I used to think the City was diverse, but now I have a different view. There’s a lot of charm in rural America, and diversity too. I don’t mean the kind of diversity you find in a city. The urban areas are all multicultural and all, But in the City it’s the same Starbucks next to the same hipster bar, next to the same gay club. Sure, the businesses keep changing, some more frequently than others, the homeless encampments get moved, but it’s the same tall buildings, the same loud subway systems, the same smells. The same desperate search for living, the same fleeting chase & run from the alternative named death.
In a rural area, the diversity is across generations, it spans across time. You can meet all sorts of people from different backgrounds, from different times and places, and you can have a real conversation with these people, in a place that has remained pretty much the same for a generation or more.
In a city, The diversity is; in which order did the Fortune-500 companies arrange their storefronts and which local McBillionaires started their own hipster boutique in between. The diversity is; from which far away country or land did the workers come from to assemble in this capitalist paradise known as the city, all to do the same type of work, the same type of living, day after day. Of course mixed in with some social programs to ensure that the homeless keep coming and that the city not get too nice, otherwise it might more look like an old European feudal city. I can’t believe how much more beautiful Petropolis Brazil or Morelia Mexico look when compared to my homeland of good ole America.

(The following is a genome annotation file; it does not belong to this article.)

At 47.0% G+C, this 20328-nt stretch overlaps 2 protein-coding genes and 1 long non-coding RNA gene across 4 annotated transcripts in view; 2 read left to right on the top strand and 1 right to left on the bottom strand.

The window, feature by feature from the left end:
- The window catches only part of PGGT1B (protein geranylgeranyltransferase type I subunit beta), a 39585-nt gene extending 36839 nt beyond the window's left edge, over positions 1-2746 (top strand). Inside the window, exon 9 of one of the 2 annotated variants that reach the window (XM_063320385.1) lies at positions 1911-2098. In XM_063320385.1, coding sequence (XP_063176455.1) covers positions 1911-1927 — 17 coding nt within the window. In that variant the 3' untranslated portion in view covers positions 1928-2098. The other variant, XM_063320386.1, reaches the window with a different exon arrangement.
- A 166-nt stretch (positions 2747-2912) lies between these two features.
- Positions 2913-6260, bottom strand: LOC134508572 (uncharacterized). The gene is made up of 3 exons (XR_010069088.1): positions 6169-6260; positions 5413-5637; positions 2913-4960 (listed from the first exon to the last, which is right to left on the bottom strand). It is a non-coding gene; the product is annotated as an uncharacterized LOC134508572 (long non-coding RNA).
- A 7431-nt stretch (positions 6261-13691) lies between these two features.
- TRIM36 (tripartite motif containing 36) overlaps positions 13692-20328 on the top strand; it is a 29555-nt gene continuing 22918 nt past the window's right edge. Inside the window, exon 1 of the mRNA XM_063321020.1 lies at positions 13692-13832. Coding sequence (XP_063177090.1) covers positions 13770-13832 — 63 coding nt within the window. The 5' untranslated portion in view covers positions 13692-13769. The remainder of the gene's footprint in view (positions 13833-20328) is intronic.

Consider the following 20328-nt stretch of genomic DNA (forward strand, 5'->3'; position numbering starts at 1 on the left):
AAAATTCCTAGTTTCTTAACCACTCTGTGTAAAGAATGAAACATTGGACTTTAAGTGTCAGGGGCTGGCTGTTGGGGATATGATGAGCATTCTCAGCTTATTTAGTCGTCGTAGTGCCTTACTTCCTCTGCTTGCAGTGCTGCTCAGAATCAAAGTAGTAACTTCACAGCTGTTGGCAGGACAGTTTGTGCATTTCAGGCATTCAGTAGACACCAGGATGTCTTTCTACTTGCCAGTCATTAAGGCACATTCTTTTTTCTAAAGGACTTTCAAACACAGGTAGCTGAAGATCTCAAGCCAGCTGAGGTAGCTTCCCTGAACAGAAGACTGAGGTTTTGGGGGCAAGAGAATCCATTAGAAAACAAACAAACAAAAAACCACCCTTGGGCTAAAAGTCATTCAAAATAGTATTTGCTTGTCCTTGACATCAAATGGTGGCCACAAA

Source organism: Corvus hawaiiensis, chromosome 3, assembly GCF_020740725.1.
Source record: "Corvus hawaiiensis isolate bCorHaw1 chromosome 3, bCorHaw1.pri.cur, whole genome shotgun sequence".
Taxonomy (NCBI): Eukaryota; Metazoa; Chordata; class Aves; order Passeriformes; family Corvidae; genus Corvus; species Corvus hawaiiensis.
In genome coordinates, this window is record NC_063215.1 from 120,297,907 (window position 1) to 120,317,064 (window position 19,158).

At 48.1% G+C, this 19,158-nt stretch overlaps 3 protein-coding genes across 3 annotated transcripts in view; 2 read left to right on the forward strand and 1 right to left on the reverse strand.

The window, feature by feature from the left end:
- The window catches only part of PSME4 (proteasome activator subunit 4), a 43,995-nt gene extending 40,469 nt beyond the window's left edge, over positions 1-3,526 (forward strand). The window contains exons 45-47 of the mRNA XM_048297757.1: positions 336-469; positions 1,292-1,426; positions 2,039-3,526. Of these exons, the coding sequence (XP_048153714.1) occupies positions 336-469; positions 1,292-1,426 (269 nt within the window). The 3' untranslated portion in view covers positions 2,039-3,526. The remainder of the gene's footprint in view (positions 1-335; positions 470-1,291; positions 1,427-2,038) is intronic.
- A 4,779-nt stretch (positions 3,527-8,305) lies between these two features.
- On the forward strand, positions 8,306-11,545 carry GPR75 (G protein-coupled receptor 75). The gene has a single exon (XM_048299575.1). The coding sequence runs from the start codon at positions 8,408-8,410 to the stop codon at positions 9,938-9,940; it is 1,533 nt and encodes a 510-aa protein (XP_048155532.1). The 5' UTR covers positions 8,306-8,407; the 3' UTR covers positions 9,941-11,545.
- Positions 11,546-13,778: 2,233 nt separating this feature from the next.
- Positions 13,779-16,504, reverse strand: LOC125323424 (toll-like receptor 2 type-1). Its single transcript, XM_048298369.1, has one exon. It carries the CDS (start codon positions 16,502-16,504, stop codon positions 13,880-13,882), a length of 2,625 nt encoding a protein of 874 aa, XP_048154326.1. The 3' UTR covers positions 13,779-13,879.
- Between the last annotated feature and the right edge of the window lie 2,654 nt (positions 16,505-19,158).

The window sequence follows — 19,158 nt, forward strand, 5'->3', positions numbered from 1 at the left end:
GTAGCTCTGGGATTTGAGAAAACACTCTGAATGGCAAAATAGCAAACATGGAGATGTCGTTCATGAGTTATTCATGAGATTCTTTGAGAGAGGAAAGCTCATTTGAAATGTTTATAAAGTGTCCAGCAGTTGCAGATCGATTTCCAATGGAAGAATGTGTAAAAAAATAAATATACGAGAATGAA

The Diversity of Death.
In a rural area you also see much more diversity of life…
I’m sure all the times I’ve spent in cities there were plenty of people dying around me but I didn’t know them or see the death that much. Since I’ve moved to a rural area, I can think of a few people that I’ve personally met and had a beer with at the saloon who are now dead. And animals as well; dead goats, dead dogs, dead rattlesnakes, dead coyotes… I must see more death out here in one season than I did my whole previous lifetime. In the city you’re insulated from the dead rats and the dead people. The city is geared towards youth and vibrancy, and clearing away the bodies and wiping away the filth post-haste.
Out here in the Country nature slowly clears away the dead debris without any aid of man. Day One it’s the vultures. Day Two the coyotes and mountain lions and bobcats. And after a while you’re down to the skin and bones… Which usually stick around for at least a season.
Acknowledgment of death is healthy, evading that reality is not healthy. Perhaps it is time to take stock of your life and stop evading the inevitable? How exactly would your dead forbearers look upon your life? Do you think your Great Grandpa would look down on you and be proud of your achievements? Did you surpass his?
What exactly were the best years of Tony’s 91 long years of life? What were the best times that he enjoyed the most?
When pressed hard Tony relented & said “It was the time I spent raising my Son”, with a glimmer in his eye, you could see this was his proudest and happiest achievement in his time on this Earth.
-Jesse Dustin of The Unists & rejectmodernity.substack.com